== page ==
It’s only January, but it’s never too early to talk about PCS’ing.
Moving overseas brings with it a whole new set of challenges. Chances are, if you are moving abroad, you are going somewhere you’ve never been. Where they speak a different language, have different holidays and religious customs and eat foods you’ve never heard of before.
But before you even worry about all that, you’ve got to get yourself and your family and your pets packed out of your current duty station.
The to-do list is even longer for an OCONUS PCS than it is for one stateside. There are so many questions and so many things to consider that even a seasoned military family might not know where to start. After moving across oceans 10 times in the past 25 years, there are a few things I’ve learned:
Pack light. No one wants to take you to or from the airport with a dozen suitcases. And trust me, you don’t have to carry those dozen suitcases through security, customs and an unknown airport.
Find out all the benefits available when moving overseas and use them. For example, in most cases you can mail items to yourself at your new address and be reimbursed, as long as you are still under your weight limit. I usually send ahead two or three boxes with extra clothes, and when my kids were little I let them each pack a small box of toys to send ahead. Actually, this benefit usually applies to stateside moves, too. I once mailed 42 Rubbermaid totes to myself from Florida to Kansas. No lie.
Pack a bottle opener and corkscrew.
If someone on the other end has offered to help you, take them up on it. Most overseas units will assign you a “sponsor” before you arrive. Hit them up with all your questions and don’t hesitate to ask them to pick you up at the airport, get you a Post Office box on base and help you to settle in smoothly. Someone likely did the same for them when they arrived.
Many places offer sponsors for kids as well. Information is usually posted on the garrison or school liaison websites.
If you are taking classes or need steady Internet access for work while you travel, research your options and make sure you have what you need to make that happen. Don’t assume that all hotels overseas will have WIFI.
Search Facebook for local pages geared toward military in the area where you are moving. For example, there are at least three pages here in Stuttgart where newbies are encouraged to ask questions. Of course, don’t take those answers for gospel - you are likely to get several different opinions on some things. But asking on the pages can be a good place to start your research and help make a list of questions you need to ask as you are out-processing/in-processing.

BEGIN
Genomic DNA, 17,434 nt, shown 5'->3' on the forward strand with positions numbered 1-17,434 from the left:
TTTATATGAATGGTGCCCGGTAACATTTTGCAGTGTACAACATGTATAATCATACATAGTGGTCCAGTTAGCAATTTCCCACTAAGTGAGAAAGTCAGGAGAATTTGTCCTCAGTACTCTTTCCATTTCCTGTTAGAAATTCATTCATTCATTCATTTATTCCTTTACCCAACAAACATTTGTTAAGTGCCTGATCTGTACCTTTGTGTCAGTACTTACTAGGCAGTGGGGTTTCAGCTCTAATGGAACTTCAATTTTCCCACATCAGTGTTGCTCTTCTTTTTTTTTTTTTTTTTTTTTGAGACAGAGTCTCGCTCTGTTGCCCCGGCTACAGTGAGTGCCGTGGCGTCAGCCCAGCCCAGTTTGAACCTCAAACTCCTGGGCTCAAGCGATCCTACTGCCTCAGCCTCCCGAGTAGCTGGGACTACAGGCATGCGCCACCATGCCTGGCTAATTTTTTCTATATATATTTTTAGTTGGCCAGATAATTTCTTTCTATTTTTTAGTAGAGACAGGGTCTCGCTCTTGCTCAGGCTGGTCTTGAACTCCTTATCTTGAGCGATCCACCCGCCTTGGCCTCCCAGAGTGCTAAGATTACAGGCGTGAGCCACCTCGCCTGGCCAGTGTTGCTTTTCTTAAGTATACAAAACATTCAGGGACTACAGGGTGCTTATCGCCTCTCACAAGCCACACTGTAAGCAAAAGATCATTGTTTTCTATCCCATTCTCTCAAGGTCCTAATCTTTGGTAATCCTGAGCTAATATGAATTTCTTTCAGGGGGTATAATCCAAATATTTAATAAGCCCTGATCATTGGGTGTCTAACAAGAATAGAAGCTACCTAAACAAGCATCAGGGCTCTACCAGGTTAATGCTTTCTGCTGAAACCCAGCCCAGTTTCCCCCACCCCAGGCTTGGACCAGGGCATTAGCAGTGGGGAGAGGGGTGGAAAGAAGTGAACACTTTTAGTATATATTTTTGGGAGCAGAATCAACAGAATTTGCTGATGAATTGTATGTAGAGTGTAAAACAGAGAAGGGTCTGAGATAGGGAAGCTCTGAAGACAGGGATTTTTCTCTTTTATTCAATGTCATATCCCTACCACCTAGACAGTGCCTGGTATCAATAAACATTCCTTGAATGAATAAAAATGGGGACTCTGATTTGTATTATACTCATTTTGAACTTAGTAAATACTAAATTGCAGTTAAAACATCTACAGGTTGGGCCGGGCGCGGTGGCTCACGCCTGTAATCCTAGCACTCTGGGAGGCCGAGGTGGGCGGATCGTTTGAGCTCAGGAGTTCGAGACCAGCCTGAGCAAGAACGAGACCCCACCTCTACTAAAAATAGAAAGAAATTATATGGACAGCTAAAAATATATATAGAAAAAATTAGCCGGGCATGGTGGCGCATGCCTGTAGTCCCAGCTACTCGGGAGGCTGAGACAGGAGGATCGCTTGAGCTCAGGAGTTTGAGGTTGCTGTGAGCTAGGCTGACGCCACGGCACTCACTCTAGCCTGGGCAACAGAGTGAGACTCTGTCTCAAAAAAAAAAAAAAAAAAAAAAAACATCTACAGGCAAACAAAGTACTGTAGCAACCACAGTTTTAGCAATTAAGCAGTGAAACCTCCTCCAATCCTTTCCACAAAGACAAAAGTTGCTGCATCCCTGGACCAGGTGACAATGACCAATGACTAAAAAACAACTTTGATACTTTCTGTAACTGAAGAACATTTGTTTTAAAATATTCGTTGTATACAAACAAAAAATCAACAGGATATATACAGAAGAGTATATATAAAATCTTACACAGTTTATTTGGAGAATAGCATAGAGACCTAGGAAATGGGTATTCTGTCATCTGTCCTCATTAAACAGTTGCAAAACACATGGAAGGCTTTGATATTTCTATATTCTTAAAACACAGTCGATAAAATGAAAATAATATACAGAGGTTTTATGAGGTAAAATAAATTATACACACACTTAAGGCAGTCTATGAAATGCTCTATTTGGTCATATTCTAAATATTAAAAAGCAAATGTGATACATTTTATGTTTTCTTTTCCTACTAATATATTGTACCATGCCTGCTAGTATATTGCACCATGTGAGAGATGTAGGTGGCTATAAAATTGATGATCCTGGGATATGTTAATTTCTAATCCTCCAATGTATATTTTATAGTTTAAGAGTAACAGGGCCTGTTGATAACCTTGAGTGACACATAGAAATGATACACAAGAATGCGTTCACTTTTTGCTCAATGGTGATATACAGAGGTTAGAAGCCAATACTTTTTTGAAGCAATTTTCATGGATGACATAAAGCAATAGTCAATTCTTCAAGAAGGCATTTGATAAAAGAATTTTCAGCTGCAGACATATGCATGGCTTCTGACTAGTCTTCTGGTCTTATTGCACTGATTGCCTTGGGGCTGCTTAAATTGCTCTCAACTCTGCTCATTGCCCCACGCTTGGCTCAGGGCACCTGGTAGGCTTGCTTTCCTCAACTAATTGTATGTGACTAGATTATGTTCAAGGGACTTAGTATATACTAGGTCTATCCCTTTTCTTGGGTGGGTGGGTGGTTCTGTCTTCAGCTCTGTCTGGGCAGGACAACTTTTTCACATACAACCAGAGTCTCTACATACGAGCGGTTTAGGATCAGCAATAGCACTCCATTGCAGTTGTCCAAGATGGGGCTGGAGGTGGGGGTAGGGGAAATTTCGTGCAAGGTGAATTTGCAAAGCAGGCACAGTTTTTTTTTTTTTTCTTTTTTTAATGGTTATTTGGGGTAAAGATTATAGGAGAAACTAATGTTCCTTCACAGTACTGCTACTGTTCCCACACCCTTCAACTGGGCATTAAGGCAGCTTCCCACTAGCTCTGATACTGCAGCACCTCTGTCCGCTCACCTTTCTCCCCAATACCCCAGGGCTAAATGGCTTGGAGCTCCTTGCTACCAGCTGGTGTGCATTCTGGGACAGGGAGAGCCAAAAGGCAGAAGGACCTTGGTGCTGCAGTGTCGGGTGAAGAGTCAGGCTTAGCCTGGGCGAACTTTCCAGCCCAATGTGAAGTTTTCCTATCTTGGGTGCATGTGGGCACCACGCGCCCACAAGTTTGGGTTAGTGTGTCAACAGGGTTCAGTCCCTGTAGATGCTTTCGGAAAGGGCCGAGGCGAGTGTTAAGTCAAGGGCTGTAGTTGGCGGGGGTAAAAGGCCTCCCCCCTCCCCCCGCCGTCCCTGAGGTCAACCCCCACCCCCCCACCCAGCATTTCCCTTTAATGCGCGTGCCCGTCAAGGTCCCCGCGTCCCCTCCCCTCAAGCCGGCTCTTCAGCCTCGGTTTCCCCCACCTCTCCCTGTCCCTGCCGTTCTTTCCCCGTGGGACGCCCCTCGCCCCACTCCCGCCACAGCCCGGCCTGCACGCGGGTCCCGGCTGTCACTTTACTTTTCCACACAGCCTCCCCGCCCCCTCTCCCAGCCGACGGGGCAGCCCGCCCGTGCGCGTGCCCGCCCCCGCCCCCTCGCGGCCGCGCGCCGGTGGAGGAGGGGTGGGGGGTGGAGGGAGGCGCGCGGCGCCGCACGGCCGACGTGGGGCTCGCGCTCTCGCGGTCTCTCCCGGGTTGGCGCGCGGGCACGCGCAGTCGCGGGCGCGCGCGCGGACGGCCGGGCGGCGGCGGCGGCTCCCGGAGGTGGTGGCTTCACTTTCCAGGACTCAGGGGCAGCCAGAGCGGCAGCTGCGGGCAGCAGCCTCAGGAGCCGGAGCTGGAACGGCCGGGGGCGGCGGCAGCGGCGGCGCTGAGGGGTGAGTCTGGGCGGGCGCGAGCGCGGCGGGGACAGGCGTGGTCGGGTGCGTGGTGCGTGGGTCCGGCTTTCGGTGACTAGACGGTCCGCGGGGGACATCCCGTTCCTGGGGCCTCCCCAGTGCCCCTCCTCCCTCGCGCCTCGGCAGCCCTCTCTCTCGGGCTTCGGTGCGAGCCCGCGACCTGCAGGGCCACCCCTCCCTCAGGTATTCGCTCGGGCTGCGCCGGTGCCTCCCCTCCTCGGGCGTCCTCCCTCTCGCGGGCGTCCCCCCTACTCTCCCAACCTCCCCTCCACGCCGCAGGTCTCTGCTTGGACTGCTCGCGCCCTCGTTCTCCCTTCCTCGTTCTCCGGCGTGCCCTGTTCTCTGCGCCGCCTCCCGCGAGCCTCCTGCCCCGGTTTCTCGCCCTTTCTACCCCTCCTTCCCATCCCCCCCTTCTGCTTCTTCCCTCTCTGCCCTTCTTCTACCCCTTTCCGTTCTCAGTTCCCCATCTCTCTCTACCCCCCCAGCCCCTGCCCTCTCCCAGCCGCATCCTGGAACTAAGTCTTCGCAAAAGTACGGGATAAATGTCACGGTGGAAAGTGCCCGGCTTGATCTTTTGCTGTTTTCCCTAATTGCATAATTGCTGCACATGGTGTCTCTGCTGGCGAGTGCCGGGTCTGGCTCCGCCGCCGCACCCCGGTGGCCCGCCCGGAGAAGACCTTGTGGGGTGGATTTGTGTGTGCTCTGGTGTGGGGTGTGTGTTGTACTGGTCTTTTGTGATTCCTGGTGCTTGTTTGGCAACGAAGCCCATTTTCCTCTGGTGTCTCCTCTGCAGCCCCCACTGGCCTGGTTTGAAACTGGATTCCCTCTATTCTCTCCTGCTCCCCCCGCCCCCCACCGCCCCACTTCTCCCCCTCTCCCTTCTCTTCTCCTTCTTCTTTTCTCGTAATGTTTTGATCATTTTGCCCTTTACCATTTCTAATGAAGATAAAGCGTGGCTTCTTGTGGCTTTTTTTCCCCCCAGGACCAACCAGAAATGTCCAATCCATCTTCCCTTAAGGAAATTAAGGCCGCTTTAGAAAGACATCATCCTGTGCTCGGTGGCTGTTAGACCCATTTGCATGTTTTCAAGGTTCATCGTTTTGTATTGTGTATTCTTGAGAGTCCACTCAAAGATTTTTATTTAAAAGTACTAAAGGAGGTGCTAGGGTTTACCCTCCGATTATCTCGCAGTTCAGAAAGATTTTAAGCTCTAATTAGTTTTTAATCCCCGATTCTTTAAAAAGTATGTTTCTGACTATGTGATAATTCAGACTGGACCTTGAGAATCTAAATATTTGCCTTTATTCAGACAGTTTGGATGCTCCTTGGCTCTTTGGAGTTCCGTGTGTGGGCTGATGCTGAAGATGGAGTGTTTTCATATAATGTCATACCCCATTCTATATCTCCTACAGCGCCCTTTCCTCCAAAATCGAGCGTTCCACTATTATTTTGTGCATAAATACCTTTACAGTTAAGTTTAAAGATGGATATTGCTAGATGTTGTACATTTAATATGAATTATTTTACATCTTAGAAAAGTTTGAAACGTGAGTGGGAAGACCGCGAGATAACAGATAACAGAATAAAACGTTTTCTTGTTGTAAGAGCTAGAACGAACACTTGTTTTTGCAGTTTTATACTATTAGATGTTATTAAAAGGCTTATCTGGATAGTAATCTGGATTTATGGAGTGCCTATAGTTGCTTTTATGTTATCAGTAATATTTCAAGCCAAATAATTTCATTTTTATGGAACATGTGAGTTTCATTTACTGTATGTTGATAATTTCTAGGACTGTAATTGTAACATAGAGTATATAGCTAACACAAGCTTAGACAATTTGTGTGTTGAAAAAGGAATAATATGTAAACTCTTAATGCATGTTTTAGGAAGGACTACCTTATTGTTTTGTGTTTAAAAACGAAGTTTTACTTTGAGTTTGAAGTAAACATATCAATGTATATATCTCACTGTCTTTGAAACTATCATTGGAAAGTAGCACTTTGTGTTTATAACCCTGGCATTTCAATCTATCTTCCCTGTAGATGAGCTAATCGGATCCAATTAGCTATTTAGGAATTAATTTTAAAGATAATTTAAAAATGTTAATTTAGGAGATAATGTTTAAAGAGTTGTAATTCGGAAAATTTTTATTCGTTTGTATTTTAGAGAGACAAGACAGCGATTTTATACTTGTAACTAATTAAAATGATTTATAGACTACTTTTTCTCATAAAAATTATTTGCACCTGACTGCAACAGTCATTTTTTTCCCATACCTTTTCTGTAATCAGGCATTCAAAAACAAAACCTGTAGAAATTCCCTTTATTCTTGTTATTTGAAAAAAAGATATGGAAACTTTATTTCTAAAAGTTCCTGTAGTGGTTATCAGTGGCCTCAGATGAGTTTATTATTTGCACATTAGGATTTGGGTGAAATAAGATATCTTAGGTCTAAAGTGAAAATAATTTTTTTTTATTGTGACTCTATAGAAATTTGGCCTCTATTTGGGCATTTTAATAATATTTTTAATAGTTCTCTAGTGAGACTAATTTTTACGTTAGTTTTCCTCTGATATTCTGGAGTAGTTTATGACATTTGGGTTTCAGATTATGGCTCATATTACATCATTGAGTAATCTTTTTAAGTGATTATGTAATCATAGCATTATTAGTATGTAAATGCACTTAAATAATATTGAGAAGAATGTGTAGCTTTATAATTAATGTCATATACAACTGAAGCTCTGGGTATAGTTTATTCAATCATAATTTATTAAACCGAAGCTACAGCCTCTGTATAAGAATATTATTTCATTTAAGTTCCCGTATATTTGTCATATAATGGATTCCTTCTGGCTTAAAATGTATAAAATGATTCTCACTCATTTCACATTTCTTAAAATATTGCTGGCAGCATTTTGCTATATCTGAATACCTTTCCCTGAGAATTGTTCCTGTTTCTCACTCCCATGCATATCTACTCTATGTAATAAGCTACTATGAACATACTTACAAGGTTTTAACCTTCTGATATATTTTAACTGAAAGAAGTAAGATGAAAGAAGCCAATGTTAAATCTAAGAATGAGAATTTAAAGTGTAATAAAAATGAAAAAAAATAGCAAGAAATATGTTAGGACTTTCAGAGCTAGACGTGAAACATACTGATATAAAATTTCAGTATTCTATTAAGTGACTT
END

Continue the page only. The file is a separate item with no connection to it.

Ask friends to hook you up if they know anyone in the area currently or who has been stationed there in the recent past.
Make a calendar. Whether you have six months or one week to prepare for your move, set deadlines and make notes of what needs to be done, and when.
Carry a list of important phone numbers, family contacts and addresses you might need when you arrive. Be prepared to be without cell phone service for at least a few days, maybe even a couple of weeks, until you can get that all set up at your new location.
Depending on where you are going, the size of housing might be smaller than what you are used to in the U.S. The military will generally store all or some of your household goods for the duration that you are overseas. I recommend bringing the basics and then enough extra to make you feel at home. Furniture can sometimes be hard to find overseas in styles that most of us are used to, or it may be expensive. On the other hand, your giant sectional sofa may not fit in a German (or Japanese or Korean or Belgian) living room. This is a judgment call on your part, and one to talk about with your sponsor or any other contacts you have at the new location.
Have at least a three-month’s supply of prescription medicines. The last thing you want to do when you get to a new duty station is figure out the medical/pharmacy process right away. Also, have a copy of the prescription so when you do go to a new doctor you know exactly what it is you need.
If possible, take advantage of any newcomer’s classes and briefings offered to you. Some bases provide free child care along with these sessions.
Hand carry shot records and birth certificates.
If possible, have a little extra money saved up. Moving overseas is expensive. While many of those costs are reimbursed by the military, you may have to pay hotel bills and other expenses up front.
If you will have to take a driving test at the new location, start studying.
Try to learn a few basic phrases of your host country’s language. Honestly, so many people here speak English that I rarely need much German to get by. But I find it makes me feel more comfortable, and breaks the ice, if I at least try.
Make a list of fun things to see and do after you arrive. If you have kids, get them involved, too. Start small - local tourist attractions, parks and restaurants. Once you arrive, make your dream sheet of exotic locations to visit.
Don’t stress. It won’t help and it won’t get things done any faster on either end. Everything is harder overseas - setting up a household, enrolling kids in school, transporting pets, driving, you name it and it seems like it’s 10 times for difficult to accomplish.
I’ve had mixed feelings at first about every place we’ve moved. I’ve cried. I’ve been homesick. I’ve wanted to leave. But after a couple of months those feelings go away, if you let them.
Remember, sometimes you just have to sit back and enjoy the ride.